Talk about a film studio in a box! When you look back at the list of amazing projects that Softimage has been a part of, you can't help but feel that you have at your fingertips, some of the most amazing and powerful set of animation and effects tools in the market today. No wonder so many animation and VFX houses have made Softimage a core of their pipelines. We will take a moment to step on the shoulders of giants and use the "principles of animation" in a practical way. We will explore some of the basic tools and animate the human form, and even little woodland creatures.
This video is geared to train everyone and anyone in the Computer Graphics and Visual Effects industries. The principles of animation are static rules that have worked since the beginning of the invention of movement itself. If your an artist that even questions if they know these principles completely, then this video is for you, even if you do not use Softimage as your tool of choice. This video is extremely agnostic to any particular features, but makes great use of the tools Softimage has become famous for.
From superhero poses to subtle elegant moments frozen in time, understanding the human form in space is one of the cornerstones of animation. With a special thanks to the explorations by Keith Lango, we explore these poses using some very powerful rigging systems in Softimage. The user will see how easy it is to examine the subtle and powerful aspects of the human form, and compose it in dimensional space.
Strong poses with great timing makes up 90 percent of great animation. We will be using the technique of pose-to-pose animation while getting familiar with the Animation Editor and Dope Sheet. Follow along as we set our poses, then move the keys to adjust the timing, blocking out the action quickly and efficiently.
Here's the windup, and there's the pitch! We'll talk about the windup, or anticipation in this chapter. Before the action can start, there is a moment of preparation. This serves to create a realistic feeling of power, and as a storytelling device, as it prepare the audience for the action itself.
We will begin working in layers, tweaking and refining the motion we have created, using Softimage's "plot to curve" tool to analyze motion paths through space. We will make sure the arcs are strong and natural, and that they show the proper speed and acceleration.
We will use the "bouncing ball" scene, a favorite of almost every animator working in the industry, to explore squash and stretch. We will also integrate this concept into the human body using some of the powerful rigs available in Softimage.
As we move deeper into some of the more subtle tweaks, we can use the principles of Strong Poses and Arcs, and begin to study "Line of Action". Professional animators talk about "animating the action, not the object". Line of action allows us to practice this principle, and we can practice using a squirrel, whose very movement illustrates this principle nicely.
We will look more deeply into the Animation Editor, and use it to illustrate the concept of acceleration and deceleration, or "Ease-In and Ease-Out", the interpolation of motion between the keys.
The keys we create in pose-to-pose animation seem very mechanical and robotic without some much needed attention. We will offset some of the motion keys to add some naturalism. Human motion and movement in nature follow a flow, delaying a little bit from the center of the body through the limbs, or the tip of the tail.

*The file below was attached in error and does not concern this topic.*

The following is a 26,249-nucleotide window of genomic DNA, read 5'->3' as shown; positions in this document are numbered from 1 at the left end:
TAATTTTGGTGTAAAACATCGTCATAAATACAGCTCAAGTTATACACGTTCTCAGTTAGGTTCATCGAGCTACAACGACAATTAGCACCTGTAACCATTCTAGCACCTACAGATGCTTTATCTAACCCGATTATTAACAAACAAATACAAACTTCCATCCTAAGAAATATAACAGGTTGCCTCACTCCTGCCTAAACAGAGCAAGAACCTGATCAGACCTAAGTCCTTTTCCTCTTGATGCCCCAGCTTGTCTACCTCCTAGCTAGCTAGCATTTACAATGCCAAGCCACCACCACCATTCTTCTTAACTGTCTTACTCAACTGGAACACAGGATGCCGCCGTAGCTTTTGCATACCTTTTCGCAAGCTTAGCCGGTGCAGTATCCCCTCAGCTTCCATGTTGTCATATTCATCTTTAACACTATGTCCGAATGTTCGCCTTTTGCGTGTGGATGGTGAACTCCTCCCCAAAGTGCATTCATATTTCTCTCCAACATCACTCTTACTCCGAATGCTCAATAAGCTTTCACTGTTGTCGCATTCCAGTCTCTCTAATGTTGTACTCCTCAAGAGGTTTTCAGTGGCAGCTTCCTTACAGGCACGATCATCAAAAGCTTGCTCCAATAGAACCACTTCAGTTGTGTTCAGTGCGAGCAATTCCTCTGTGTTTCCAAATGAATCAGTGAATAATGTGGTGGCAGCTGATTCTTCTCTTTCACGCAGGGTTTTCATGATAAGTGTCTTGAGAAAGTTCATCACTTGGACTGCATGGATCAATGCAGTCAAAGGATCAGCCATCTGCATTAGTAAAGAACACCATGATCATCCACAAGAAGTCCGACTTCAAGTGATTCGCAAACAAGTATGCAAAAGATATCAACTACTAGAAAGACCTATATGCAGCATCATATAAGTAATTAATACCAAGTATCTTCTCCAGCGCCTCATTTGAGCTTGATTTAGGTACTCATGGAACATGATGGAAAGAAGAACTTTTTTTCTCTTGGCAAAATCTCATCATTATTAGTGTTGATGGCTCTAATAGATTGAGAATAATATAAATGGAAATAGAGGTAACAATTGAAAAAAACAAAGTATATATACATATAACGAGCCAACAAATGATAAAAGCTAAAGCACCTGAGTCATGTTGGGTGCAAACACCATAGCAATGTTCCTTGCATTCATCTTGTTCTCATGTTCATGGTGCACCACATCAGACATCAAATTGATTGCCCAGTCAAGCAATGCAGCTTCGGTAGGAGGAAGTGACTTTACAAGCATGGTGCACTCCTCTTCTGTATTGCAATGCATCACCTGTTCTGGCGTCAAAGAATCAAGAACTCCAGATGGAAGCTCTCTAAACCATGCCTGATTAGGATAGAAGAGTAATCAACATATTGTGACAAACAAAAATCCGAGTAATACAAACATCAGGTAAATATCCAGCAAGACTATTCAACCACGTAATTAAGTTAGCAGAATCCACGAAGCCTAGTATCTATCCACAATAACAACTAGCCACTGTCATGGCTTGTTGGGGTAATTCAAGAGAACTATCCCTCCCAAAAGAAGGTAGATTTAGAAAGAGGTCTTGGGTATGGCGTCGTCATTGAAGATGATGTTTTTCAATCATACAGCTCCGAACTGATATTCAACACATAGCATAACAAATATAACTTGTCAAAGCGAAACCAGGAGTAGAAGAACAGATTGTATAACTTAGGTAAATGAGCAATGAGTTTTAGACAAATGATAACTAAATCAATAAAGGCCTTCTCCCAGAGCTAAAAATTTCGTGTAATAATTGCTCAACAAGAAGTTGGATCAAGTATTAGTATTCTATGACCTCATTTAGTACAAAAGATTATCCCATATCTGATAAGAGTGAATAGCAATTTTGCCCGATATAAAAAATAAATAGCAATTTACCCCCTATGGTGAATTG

No discussion about animation would be complete without talking about mass and scale. We will use our principles of timing and poses to create the illusion of light and heavy, youth and age, and gender differences. We will also go through some techniques to show how to lift heavy and light objects and the differences it has on the body.
The final principle is generally handled at the end of the animation process, but is no less important. Overshoot and Secondary Motion is the principle that nothing in nature comes to a dead stop. There is almost always a slight "bounce". at the end of a motion. We will also cover some of the amazing ICE Syflex tools in Softimage to simulate cloth.
Born in Sitka, Alaska, Chris started his career as a painter and sculptor. He has been working as an illustrator, graphic designer, and most recently as an art director in Chicago, Illinois. He has been teaching game design and animation for over 15 years. His students now work as animators and professional game designers at Blue Sky Studios, Digital Domain, Aardman/Sony, Microsoft, and as freelance independent artists. Many of his students are now college teachers themselves. He started in the early days with Strata StudioPro, then 3ds Max version 1.0, Maya 2.0, Softimage 3.8, Houdini, before finally settling on Softimage XSI, beginning with version 4.0 Foundation. Chris still sculpts and paints and teaches part time at Tribeca/Flashpoint Academy in Chicago.
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Born in Sitka, Alaska, Chris started his career as a painter and sculptor. He has been working as an illustrator, graphic designer, and most recently as an college instructor in Chicago, Illinois. He has been teaching game design and animation for over 20 years. His students now work as animators and professional game designers at Blue Sky Studios, Digital Domain, Aardman/Sony, Microsoft, and as freelance independent artists. Many of his students are now college teachers themselves. He started in the early days with Strata StudioPro, then 3ds Max version 1.0, Maya 2.0, and Softimage 3.8. He currently uses Maya, 3ds Max, Houdini, Cinema 4D, Clarisse and Fusion. Chris still sculpts and paints and is the Academic Chair at Tribeca Flashpoint College in Chicago.